OUTLAWS ON THE JADE ISLAND: RUNAWAY VIETNAMESE MIGRANT WORKERS IN TAIWAN

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Vu Le Toan Khoa

Abstract

The phenomenon of ‘runaway’ migrant contract workers in Taiwan has attracted the attention of both the Taiwanese and Vietnamese governments. According to the National Immigration Agency in Taiwan, by 31 October 2017, the total number of runaway foreign workers was 52,891. Of these, Vietnamese workers were the largest subgroup, at 25,626 people. This research draws on data from in-depth interviews with 49 ‘runaway’ Vietnamese migrant workers in Taiwan. This research study not only explores the factors that force some Vietnamese migrant workers to give up their legal status and become outlaws in Taiwan, but it also provides a detailed understanding of the daily lives and working conditions of illegal Vietnamese workers. This research study reveals that migrant social networks play an important role in the lives of Vietnamese workers, offering a vital source of material and psychological support. Moreover, the research also shows how huge debt and guest-worker policies force Vietnamese migrant workers to run away.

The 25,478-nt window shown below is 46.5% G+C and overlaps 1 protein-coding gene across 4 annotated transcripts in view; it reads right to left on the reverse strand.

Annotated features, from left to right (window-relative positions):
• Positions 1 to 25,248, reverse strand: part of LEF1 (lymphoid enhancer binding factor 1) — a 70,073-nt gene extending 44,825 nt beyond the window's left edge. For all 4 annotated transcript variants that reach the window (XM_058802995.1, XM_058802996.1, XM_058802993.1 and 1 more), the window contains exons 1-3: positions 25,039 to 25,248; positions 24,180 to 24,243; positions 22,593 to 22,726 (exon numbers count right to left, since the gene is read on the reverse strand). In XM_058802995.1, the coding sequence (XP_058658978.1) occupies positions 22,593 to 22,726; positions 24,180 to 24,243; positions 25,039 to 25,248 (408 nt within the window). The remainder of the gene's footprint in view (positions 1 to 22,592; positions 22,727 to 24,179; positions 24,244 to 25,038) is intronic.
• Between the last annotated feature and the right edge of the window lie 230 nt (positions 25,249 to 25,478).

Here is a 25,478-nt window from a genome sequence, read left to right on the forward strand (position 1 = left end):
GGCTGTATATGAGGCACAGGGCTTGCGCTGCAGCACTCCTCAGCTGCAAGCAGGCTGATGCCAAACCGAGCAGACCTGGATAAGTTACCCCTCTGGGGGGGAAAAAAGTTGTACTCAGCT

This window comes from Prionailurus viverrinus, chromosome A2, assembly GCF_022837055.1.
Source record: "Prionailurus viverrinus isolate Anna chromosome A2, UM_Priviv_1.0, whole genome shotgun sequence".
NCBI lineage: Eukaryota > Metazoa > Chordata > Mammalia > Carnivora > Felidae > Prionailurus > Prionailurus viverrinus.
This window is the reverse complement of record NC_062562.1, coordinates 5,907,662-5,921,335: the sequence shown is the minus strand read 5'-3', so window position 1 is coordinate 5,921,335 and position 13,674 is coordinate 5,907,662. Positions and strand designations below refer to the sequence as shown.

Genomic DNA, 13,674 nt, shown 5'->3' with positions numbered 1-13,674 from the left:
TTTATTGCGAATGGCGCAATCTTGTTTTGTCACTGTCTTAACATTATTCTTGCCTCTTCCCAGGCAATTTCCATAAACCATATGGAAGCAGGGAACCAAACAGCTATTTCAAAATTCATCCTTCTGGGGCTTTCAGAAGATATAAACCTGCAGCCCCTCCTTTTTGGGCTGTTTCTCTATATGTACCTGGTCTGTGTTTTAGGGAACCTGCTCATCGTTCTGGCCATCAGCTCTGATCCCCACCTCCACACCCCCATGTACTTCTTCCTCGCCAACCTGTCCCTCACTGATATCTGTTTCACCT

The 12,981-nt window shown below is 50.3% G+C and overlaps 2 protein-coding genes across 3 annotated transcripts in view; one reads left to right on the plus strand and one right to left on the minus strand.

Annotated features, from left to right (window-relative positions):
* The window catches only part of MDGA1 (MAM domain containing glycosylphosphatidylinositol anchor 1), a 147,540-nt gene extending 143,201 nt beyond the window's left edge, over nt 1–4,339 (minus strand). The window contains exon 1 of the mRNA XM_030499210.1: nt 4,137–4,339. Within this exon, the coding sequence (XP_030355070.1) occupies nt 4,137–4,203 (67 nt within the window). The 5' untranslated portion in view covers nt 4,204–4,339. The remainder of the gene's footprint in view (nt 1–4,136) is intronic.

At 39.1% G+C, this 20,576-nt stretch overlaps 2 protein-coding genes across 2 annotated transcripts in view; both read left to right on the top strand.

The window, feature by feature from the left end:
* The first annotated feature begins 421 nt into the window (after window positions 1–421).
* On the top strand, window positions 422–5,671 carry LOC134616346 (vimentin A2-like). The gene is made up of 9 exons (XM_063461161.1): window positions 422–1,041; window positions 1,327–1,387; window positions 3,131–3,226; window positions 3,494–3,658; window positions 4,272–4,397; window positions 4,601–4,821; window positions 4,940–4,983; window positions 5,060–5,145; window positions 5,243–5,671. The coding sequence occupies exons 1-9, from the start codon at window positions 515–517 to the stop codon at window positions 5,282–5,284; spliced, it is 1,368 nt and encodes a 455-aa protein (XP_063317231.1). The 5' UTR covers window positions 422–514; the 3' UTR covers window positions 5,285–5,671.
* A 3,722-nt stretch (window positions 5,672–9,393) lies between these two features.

Keywords: Vietnam, foreign worker, illegal working, runaway migrant workers/escaping migrant workers, social network, Taiwan

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How to Cite
TOAN KHOA, Vu Le. OUTLAWS ON THE JADE ISLAND: RUNAWAY VIETNAMESE MIGRANT WORKERS IN TAIWAN. JATI - JOURNAL OF SOUTHEAST ASIAN STUDIES, [S.l.], v. 24, n. 1, p. 151-172, june 2019. ISSN 2600-8653. Available at: <https://jati.um.edu.my/article/view/18672>. Date accessed: 20 nov. 2019. doi: https://doi.org/10.22452/jati.vol24no1.7.
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